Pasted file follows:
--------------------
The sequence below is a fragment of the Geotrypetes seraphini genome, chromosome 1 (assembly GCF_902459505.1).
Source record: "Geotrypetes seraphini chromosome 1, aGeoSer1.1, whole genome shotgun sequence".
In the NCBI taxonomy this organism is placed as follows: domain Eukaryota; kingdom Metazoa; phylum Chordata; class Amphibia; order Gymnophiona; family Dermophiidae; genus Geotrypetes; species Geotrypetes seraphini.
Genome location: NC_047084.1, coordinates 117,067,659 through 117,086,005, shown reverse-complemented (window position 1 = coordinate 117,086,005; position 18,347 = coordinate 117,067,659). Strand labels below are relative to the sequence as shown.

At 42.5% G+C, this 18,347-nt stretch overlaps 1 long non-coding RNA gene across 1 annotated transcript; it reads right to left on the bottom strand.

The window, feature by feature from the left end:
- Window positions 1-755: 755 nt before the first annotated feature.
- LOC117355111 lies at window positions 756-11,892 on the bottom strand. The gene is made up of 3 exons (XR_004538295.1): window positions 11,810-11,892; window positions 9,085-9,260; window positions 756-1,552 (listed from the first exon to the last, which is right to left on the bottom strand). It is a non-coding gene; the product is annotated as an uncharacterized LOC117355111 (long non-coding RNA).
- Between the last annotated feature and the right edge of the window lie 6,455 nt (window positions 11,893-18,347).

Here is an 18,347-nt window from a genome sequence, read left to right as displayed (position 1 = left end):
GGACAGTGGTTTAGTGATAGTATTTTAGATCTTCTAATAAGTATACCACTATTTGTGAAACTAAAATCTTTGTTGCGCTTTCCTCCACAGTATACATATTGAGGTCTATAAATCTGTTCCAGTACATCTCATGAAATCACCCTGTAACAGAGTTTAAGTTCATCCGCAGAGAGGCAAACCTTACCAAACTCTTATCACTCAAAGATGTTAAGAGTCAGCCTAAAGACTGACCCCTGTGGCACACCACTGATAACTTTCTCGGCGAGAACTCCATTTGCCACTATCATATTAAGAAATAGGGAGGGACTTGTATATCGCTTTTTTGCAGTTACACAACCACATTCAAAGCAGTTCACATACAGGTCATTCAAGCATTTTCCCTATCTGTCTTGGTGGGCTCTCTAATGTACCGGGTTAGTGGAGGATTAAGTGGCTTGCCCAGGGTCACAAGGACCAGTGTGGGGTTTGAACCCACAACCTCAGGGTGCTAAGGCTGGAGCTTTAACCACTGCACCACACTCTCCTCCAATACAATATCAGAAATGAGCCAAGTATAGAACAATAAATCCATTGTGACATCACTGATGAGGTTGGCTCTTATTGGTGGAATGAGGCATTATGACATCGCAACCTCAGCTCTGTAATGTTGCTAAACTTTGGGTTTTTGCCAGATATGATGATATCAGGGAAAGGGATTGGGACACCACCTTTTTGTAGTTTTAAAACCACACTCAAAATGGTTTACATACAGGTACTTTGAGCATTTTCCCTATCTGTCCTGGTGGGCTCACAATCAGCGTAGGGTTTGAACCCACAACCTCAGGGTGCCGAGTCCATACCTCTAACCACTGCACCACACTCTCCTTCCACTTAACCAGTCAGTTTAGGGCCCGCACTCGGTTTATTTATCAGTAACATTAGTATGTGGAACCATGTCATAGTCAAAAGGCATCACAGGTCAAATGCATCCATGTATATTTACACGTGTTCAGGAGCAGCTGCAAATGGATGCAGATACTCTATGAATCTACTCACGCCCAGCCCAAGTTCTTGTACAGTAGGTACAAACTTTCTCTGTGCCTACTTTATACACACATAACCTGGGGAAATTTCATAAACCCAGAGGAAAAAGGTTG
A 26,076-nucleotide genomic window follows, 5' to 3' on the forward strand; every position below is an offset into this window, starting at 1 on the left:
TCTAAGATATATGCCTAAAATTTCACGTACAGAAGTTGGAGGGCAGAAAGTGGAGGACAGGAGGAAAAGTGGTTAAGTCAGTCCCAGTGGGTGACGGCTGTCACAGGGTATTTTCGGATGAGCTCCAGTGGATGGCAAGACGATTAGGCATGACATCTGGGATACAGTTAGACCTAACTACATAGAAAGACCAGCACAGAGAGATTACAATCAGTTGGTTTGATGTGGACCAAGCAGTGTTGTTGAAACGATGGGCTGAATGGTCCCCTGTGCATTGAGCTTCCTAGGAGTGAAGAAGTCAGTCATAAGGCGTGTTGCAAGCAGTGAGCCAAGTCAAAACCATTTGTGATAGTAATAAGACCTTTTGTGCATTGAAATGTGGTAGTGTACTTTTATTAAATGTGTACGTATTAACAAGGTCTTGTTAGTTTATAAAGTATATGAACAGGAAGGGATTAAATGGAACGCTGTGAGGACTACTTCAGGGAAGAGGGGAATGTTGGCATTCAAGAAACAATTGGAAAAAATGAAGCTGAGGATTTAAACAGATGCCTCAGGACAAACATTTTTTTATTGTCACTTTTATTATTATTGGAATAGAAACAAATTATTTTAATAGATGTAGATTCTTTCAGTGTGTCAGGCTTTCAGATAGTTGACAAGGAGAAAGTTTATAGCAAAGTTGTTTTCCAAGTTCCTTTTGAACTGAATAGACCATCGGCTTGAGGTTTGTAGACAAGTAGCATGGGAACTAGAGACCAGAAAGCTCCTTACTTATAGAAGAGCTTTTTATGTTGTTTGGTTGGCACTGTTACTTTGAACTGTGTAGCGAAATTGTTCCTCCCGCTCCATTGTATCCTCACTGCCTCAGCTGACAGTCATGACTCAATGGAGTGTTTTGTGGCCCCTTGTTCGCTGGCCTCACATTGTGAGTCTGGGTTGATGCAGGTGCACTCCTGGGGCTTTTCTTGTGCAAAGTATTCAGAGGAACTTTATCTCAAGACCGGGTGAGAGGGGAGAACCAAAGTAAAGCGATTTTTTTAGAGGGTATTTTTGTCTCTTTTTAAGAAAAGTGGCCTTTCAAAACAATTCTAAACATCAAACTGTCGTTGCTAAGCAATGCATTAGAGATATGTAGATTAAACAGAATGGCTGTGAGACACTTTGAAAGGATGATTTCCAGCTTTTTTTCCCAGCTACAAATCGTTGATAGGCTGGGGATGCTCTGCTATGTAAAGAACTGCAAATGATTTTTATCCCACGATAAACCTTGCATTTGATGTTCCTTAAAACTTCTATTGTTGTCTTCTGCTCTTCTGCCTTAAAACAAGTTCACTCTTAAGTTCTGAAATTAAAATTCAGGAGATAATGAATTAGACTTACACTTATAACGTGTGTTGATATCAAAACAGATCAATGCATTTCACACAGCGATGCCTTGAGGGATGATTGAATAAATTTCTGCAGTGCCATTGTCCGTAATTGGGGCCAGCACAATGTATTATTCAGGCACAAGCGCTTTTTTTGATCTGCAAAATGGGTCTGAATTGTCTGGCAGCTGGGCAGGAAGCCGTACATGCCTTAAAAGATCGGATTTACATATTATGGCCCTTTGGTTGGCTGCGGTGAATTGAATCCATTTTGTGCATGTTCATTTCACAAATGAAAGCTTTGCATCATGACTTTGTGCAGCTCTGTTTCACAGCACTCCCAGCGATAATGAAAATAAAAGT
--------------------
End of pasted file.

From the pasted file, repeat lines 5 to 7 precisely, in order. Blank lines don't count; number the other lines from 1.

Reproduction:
At 42.5% G+C, this 18,347-nt stretch overlaps 1 long non-coding RNA gene across 1 annotated transcript; it reads right to left on the bottom strand.

The window, feature by feature from the left end:
- Window positions 1-755: 755 nt before the first annotated feature.